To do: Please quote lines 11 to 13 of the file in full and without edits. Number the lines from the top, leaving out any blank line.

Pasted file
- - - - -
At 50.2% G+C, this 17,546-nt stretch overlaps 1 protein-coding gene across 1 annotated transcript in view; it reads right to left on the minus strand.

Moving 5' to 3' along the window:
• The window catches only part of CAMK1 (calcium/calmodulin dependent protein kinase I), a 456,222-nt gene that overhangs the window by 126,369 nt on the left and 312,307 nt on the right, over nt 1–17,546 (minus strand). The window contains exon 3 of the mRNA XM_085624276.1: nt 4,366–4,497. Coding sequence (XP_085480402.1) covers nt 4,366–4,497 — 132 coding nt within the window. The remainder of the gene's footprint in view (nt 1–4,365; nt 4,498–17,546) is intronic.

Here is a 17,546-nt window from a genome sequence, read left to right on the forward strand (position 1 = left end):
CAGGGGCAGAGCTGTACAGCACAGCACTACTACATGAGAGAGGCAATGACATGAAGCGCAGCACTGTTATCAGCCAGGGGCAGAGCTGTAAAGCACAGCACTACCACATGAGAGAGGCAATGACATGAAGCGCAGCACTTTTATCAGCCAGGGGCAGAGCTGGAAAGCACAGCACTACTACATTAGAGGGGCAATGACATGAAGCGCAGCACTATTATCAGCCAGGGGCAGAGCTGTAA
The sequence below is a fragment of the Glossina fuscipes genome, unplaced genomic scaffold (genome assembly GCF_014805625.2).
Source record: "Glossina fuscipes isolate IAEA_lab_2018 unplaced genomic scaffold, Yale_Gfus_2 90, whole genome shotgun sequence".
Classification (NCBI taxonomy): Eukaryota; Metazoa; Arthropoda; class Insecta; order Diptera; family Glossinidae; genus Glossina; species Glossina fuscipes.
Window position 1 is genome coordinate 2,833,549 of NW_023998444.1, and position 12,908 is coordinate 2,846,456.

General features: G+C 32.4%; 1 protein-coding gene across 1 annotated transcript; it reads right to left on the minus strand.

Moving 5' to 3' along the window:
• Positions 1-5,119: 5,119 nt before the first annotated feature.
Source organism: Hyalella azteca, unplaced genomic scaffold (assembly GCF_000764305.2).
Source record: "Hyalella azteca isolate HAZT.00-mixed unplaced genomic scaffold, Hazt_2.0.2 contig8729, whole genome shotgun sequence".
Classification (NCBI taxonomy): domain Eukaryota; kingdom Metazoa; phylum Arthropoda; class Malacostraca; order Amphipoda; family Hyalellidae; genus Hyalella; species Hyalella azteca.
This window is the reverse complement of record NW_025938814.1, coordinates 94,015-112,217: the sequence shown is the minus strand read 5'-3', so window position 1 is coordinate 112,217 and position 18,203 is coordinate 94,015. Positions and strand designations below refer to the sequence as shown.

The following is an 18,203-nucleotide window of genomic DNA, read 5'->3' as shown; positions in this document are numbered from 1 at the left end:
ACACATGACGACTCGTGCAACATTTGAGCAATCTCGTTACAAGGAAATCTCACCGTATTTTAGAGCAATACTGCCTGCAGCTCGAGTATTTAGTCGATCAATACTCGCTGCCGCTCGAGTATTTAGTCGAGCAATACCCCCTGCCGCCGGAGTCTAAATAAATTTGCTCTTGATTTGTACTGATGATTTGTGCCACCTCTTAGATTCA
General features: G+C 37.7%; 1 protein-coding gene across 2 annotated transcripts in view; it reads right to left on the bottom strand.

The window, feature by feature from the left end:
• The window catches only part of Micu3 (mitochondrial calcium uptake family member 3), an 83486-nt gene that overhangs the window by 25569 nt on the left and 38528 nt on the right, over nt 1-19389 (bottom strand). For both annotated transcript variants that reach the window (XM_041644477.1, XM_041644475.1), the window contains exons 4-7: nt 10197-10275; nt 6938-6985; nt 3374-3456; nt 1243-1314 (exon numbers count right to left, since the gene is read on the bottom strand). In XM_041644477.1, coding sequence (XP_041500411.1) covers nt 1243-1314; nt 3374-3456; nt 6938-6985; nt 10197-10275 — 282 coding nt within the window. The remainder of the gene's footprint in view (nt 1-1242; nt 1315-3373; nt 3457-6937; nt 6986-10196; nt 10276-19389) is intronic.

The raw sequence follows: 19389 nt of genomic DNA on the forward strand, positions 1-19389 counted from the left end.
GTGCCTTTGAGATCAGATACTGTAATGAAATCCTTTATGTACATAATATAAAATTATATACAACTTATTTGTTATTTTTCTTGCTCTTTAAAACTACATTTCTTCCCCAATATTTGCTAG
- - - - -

Moving 5' to 3' along the window:
• Positions 1-5,119: 5,119 nt before the first annotated feature.
Source organism: Hyalella azteca, unplaced genomic scaffold (assembly GCF_000764305.2).